Darrah says opera companies ought to take a cue from Hollywood and “should be presenting what’s new, what’s coming up, commissioning new works from composers, working with people in the film industry, tying digital and live opera together with more diversity.”
“We don’t all watch the same movies. So why don’t opera companies start programming like streaming services and studios do? I would love to see opera companies remove the fear quotient related to philanthropy and take more risks,” he says.
This July and August, Darrah’s affinity for digital operatic content and artistic risk-taking will be visible on the Santa Fe Opera stage, where he is directing the world premiere of John Corigliano and Mark Adamo’s The Lord of Cries. Billed as a blend of Dracula and The Bacchae, it is “an opera of excess in a really exciting way,” Darrah says, adding that the production will include a digital component filmed during rehearsals and a bold design.
Born in San Antonio, Texas, but raised primarily in St. Louis, Missouri, Darrah comes from a family more focused on science than art. Even his mother, who studied art in college, did so through a scientific lens, in a program that involved drawing detailed, anatomically accurate human hearts and brains as training to be a medical illustrator.
As a boy, Darrah learned to read music playing the clarinet and horn, but his family viewed creative outlets as enriching hobbies, not the stuff of a career. Darrah’s father, an aerospace engineer, often took his three sons to stunt-flying exhibitions around St. Louis.
Darrah recalls growing up around “fighter planes and air shows and aerospace.” But while those around him looked up and saw scientific innovation and marvels of engineering, Darrah saw choreography, beauty, operatic drama in the skies. “There was a certain kind of magic to the awe and spectacle of that,” he says.
Darrah’s family moved to Southern California when he was a teen. In high school in Rancho Cucamonga, he says, he was “the kind of student who had a 56 percent absence rate and a 4.0 GPA.” He fell in love with Greek mythology and Shakespeare. Bored by standard high school curriculum literature, he wanted more. “I [didn’t] want to read The Scarlet Letter. I’d already read it,” he says. Instead, he was interested in “one of Shakespeare’s plays that nobody talks about” or exploring Virgil’s Aeneid through the lens of a Purcell opera.
In college at the University of La Verne, Darrah, who has thick dirty-blond hair and classic Hollywood good looks, initially focused on acting, performing in dozens of plays. At some point, a professor suggested he consider directing, pointing out that as an actor he had a strong instinct to direct himself.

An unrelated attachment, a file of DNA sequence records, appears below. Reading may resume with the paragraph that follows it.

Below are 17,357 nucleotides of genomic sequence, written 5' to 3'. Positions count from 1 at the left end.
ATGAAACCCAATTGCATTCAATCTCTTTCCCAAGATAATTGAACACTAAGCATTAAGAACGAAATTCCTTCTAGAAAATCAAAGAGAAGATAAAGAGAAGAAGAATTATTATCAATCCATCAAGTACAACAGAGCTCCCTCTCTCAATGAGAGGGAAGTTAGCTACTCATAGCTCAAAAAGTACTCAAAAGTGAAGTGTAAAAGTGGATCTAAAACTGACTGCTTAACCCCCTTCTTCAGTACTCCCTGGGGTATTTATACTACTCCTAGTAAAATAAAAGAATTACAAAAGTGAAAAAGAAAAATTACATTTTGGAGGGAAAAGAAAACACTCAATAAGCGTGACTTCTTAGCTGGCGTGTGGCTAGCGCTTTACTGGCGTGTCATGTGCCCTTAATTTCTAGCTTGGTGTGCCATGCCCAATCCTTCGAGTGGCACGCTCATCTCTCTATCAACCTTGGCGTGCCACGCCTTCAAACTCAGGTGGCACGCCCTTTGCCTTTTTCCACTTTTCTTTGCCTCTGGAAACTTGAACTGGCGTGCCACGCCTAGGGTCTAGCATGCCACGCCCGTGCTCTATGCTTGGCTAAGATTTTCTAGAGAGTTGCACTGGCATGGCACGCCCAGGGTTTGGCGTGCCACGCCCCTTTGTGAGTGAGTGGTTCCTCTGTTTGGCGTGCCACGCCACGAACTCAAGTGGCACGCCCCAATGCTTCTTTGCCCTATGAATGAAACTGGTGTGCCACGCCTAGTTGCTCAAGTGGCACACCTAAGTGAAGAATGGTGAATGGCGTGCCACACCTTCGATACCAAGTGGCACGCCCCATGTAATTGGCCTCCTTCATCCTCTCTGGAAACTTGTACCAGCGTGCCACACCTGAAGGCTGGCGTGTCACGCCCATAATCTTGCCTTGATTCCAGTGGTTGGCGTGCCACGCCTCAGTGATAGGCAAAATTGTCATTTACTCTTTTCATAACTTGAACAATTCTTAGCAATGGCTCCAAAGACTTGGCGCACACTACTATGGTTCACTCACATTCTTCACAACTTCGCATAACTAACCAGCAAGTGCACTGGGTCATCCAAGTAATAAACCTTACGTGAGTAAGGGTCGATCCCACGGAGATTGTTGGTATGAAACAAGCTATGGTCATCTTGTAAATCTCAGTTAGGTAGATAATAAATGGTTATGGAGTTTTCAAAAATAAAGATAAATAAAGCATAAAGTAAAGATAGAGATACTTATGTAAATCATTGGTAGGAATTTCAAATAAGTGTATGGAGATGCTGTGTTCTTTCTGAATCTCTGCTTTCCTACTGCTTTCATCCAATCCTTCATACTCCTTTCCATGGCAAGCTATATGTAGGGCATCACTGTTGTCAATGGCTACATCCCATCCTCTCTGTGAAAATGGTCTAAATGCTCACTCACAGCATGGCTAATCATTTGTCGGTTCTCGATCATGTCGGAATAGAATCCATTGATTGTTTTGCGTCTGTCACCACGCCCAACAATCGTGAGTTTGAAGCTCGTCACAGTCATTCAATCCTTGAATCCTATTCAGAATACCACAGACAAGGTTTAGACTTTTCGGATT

By the time he enrolled as a graduate student at UCLA in his early 20s, Darrah was increasingly intrigued by opera, in particular the dramatically rich, mythological works of Handel. “You listen to baroque opera, and suddenly you realize what the human voice can actually do,” he says. “So I started absorbing as much opera as I could.”
At UCLA, he sought out Peter Kazaras, the head of the opera program at the Herb Alpert School of Music. Darrah wasn’t supposed to be at the music school, and no one from his program had ever crossed over to work in opera before. But, he says, “luckily for me, Kazaras just made it all happen.” Kazaras also introduced Darrah to Stephen Wadsworth, with whom the young director studied at Juilliard during the last year of his MFA program.
In his late 20s and early 30s, Darrah’s career was defined by exciting collaborations. He worked with singers, composers, and others, including many he’d met at UCLA and Juilliard, eventually forming an L.A. collective called Chromatic with his ex-wife, the mezzo-soprano Peabody Southwell.
Chromatic generated beautiful, emotionally visceral productions of operas by Handel and other composers across the United States and Europe. It produced innovative galas, installation art, and video works as well.
Darrah also developed a creative partnership with Michael Tilson Thomas, then the music director of the San Francisco Symphony. Together, they enlivened concerts for the symphony and the Los Angeles Philharmonic by adding visual and theatrical elements. “Michael helped me get rid of the bullshit pretension factor,” Darrah says. “At the end of the day, it’s about the music.”
After a few years, Chromatic dissolved. Moving away from the idea of an insular group, Darrah started approaching artistic collaborations from a more open and expansive perspective. During this period, he also began experimenting with the fertile intersection of opera and cinema, enhancing stage productions with digital elements and working with superstar mezzo-soprano Joyce DiDonato to produce a highly stylized, modern music video.
Now in a committed relationship with a man, Darrah identifies as bisexual. It’s an identity he says wasn’t always welcome or accepted in the opera world. There was an “echelon of elitism around the gay culture of opera that identified me as not necessarily fitting into that,” he explains.